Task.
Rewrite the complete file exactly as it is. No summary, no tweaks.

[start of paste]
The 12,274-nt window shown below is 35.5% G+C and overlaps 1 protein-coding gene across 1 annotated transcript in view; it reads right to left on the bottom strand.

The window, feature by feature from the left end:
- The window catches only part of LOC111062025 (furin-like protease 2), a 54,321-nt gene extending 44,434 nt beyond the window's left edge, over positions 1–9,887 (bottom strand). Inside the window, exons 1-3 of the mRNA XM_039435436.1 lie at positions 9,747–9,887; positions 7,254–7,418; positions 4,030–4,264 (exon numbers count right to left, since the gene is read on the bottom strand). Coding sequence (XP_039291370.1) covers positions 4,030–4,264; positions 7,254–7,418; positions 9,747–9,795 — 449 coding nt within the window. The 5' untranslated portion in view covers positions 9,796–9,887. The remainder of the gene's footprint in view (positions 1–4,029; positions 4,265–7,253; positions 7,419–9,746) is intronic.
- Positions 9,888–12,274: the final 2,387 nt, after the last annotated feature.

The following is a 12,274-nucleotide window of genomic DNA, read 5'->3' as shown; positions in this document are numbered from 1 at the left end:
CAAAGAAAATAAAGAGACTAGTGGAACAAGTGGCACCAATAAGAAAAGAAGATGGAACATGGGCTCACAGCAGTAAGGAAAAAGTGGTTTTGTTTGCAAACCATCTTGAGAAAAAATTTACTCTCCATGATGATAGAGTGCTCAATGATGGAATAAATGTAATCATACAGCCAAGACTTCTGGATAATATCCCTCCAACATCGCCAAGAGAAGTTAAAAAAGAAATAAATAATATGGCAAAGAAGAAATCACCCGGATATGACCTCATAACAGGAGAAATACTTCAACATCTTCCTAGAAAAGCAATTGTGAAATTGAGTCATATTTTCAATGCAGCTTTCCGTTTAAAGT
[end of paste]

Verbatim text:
The 12,274-nt window shown below is 35.5% G+C and overlaps 1 protein-coding gene across 1 annotated transcript in view; it reads right to left on the bottom strand.

The window, feature by feature from the left end:
- The window catches only part of LOC111062025 (furin-like protease 2), a 54,321-nt gene extending 44,434 nt beyond the window's left edge, over positions 1–9,887 (bottom strand). Inside the window, exons 1-3 of the mRNA XM_039435436.1 lie at positions 9,747–9,887; positions 7,254–7,418; positions 4,030–4,264 (exon numbers count right to left, since the gene is read on the bottom strand). Coding sequence (XP_039291370.1) covers positions 4,030–4,264; positions 7,254–7,418; positions 9,747–9,795 — 449 coding nt within the window. The 5' untranslated portion in view covers positions 9,796–9,887. The remainder of the gene's footprint in view (positions 1–4,029; positions 4,265–7,253; positions 7,419–9,746) is intronic.
- Positions 9,888–12,274: the final 2,387 nt, after the last annotated feature.

The following is a 12,274-nucleotide window of genomic DNA, read 5'->3' as shown; positions in this document are numbered from 1 at the left end:
CAAAGAAAATAAAGAGACTAGTGGAACAAGTGGCACCAATAAGAAAAGAAGATGGAACATGGGCTCACAGCAGTAAGGAAAAAGTGGTTTTGTTTGCAAACCATCTTGAGAAAAAATTTACTCTCCATGATGATAGAGTGCTCAATGATGGAATAAATGTAATCATACAGCCAAGACTTCTGGATAATATCCCTCCAACATCGCCAAGAGAAGTTAAAAAAGAAATAAATAATATGGCAAAGAAGAAATCACCCGGATATGACCTCATAACAGGAGAAATACTTCAACATCTTCCTAGAAAAGCAATTGTGAAATTGAGTCATATTTTCAATGCAGCTTTCCGTTTAAAGT